The First Lesson Before the Beginning of Great Lent: On the Sunday of the Publican and the Pharisee

Strange thing: we are preparing for Lent, but all next week we do not fast at all, not even on Wednesday and Friday! This is not in order to fatten up before the fast, as some may think, but in order to set our minds and hearts straight, in order to help us understand the most important thing about fasting: a fast is not a diet, it is a medicine to cure an illness other than gluttony.
Priest Sergei Sveshnikov | 06 February 2009

In the Name of the Father, Son, and Holy Spirit!

Dear in Christ brothers, sisters, and children,

Today, we begin the cycle of services from the Lenten Triodion.  The Holy Church is preparing us for Great Lent.  In these weeks before Lent begins, the Church, our loving Mother, offers to us the treasure of the Gospel reading about the Pharisee and the tax collector, the parable of the prodigal son, and the words of Christ about His second coming.  It is easy to see that these passages are connected to each other and that together they carry a message: in the story about the Pharisee and the tax collector we learn about humility (Lk. 18:14); only humility allows us to see our true state on our knees at the pig trough of sin, as did the prodigal son (Lk. 15:17), and urges us to return to the Father (Lk. 15:18); and our choice to get on the correct path, to return home, puts us in the Father’s embrace (Lk. 15:20) and allows us to be counted among his flock (Mat. 25:31-33).

But let us listen carefully, let us ponder: the very first lesson we are to learn on our path to Great Lent, the very first example that the Church offers us before the beginning of the fast, is not that of Saint Mary of Egypt, who exercised prayer and fasting in the wilderness, or that of Saint Anthony the Great, who is known for his severe asceticism.  Rather, we are offered the example of a tax collector, a publican, who probably did not fast at all, at least not as much as did the Pharisee, but who “went home justified before God” (Lk. 18:14).  Strange thing: we are preparing for Lent, but all next week we do not fast at all, not even on Wednesday and Friday!  This is not in order to fatten up before the fast, as some may think, but in order to set our minds and hearts straight, in order to help us understand the most important thing about fasting: a fast is not a diet, it is a medicine to cure an illness other than gluttony.  Without the publican’s humility, without his realization that we are not even worthy to lift up our eyes (Lk. 18:13), without the words “God, have mercy on me, a sinner!” (Lk. 18:13) becoming not just the publican’s prayer, but our prayer, our fast will be worthless and even dangerous, as our pride leads us to assume the Pharisee’s foolish stance: “I thank you, God, that I am not like other men…” (Lk. 18:11)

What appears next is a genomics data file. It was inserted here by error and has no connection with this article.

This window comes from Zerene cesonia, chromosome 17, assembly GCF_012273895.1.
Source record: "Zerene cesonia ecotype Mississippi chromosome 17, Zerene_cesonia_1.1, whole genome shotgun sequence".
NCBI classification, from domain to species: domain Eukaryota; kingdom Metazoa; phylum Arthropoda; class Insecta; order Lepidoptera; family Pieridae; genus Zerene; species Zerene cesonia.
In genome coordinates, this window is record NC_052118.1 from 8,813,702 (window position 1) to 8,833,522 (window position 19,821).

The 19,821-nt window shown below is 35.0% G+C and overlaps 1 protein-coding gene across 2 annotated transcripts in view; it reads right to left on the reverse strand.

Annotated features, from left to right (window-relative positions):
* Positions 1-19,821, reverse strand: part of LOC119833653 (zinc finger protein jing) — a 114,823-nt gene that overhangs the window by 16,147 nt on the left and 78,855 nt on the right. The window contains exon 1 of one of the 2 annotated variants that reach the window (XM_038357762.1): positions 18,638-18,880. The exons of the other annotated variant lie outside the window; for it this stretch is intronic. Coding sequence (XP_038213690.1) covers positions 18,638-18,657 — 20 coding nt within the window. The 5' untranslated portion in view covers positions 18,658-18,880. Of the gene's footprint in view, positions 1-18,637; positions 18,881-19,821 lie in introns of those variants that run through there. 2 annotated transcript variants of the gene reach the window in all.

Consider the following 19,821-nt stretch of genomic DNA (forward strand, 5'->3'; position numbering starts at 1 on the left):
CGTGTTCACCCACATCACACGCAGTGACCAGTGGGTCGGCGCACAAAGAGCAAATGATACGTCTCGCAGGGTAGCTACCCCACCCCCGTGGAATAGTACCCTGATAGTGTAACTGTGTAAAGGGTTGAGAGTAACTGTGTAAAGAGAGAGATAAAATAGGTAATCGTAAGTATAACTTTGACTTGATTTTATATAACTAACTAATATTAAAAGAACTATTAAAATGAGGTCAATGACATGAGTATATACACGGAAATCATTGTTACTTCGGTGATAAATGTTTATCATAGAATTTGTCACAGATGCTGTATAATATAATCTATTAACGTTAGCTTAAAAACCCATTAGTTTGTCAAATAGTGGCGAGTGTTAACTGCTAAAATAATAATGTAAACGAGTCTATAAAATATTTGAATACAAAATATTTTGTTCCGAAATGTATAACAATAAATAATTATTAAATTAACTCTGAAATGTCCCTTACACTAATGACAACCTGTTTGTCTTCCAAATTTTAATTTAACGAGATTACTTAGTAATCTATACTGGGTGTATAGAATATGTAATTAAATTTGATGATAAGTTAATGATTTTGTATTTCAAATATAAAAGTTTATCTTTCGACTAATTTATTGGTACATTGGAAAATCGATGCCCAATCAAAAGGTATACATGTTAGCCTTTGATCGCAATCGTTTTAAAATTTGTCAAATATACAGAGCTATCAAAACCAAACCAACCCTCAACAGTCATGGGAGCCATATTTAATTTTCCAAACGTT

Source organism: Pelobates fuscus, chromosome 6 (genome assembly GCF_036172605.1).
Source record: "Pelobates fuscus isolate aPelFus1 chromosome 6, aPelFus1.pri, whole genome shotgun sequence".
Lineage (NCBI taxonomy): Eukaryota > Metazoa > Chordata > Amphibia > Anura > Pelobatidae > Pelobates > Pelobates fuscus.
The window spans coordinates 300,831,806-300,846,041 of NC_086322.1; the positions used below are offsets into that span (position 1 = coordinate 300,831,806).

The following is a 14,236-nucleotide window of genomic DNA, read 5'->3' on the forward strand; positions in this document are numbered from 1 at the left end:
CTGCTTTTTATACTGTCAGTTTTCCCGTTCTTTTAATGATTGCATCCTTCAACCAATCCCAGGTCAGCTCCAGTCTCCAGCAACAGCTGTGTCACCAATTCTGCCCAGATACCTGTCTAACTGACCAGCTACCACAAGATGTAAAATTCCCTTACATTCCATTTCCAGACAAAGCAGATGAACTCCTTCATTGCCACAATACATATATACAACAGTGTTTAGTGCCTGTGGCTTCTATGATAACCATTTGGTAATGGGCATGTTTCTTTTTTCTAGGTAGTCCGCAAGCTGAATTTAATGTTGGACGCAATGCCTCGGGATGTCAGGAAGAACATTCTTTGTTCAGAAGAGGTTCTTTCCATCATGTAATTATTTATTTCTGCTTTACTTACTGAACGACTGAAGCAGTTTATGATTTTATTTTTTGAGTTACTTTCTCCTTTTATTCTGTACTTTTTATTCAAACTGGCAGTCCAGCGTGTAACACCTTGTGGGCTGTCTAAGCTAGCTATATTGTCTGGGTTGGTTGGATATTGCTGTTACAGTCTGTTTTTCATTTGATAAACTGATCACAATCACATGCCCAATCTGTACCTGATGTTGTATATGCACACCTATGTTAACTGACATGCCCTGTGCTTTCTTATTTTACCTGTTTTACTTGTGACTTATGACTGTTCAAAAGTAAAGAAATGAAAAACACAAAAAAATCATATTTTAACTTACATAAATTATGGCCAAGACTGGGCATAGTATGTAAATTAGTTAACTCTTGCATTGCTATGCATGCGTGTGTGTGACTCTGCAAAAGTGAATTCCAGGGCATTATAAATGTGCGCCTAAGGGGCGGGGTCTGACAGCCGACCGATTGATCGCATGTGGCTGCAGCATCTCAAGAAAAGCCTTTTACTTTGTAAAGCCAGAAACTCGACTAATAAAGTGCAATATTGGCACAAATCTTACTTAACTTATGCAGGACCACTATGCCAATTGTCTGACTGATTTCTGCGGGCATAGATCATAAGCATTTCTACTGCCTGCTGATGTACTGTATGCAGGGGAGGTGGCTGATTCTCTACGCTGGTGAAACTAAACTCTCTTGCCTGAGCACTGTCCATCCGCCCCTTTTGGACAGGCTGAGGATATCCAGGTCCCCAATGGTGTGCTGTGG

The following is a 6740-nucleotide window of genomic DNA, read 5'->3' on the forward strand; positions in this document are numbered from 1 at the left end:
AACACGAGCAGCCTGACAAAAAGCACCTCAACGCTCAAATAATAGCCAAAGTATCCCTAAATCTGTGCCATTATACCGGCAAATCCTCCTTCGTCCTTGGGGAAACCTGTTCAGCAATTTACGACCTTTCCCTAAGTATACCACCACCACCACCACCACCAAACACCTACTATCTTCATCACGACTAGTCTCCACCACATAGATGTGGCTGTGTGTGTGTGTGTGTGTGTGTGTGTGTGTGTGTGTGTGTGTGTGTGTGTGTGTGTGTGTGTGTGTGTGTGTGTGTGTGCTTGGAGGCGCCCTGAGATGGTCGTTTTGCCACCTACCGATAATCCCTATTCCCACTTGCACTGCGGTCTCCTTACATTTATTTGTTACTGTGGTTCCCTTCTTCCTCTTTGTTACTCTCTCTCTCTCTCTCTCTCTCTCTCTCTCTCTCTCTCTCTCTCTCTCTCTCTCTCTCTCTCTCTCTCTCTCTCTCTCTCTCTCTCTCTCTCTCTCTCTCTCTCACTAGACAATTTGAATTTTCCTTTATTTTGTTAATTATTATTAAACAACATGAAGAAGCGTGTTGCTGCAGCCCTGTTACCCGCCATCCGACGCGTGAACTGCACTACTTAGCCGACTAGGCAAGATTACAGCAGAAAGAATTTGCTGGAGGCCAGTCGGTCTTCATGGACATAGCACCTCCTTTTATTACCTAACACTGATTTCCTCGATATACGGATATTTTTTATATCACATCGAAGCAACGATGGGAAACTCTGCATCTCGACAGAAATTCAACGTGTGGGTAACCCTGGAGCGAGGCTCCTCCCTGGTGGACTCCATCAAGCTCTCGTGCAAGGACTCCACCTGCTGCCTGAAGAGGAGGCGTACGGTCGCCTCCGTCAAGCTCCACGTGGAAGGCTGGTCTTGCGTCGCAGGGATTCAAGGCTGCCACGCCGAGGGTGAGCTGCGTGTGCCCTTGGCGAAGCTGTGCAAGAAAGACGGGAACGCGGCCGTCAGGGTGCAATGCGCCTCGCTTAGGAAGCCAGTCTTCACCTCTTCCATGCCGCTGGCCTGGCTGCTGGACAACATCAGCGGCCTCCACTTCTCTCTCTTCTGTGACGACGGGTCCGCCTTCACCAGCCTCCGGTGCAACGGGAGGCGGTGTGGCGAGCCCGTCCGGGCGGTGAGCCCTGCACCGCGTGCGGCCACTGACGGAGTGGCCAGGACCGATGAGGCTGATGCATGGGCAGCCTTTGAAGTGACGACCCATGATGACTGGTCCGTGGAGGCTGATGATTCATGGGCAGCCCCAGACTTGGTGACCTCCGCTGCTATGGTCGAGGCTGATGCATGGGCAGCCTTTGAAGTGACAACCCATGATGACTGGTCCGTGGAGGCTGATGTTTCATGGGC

Let us then “flee the vaunting of the Pharisee and learn the humility of the Publican” (Kondakion), let us remember this lesson as we enter into Great Lent in just a few weeks.  Let us not boast to ourselves about the lack of oil in our potatoes if we equally lack the oil of forgiveness for people around us, or about the small size of our meals if our pride flows as if from the Horn of Plenty.  The goal of fasting is humility and a clearer vision of our true fallen state, “for he who exalts himself shall be humbled. Let us humble ourselves before God, and with fasting cry aloud as the Publican: ‘God, be merciful to us sinners’” (a verse for “Lord, I have cried…”).

Amen!

 

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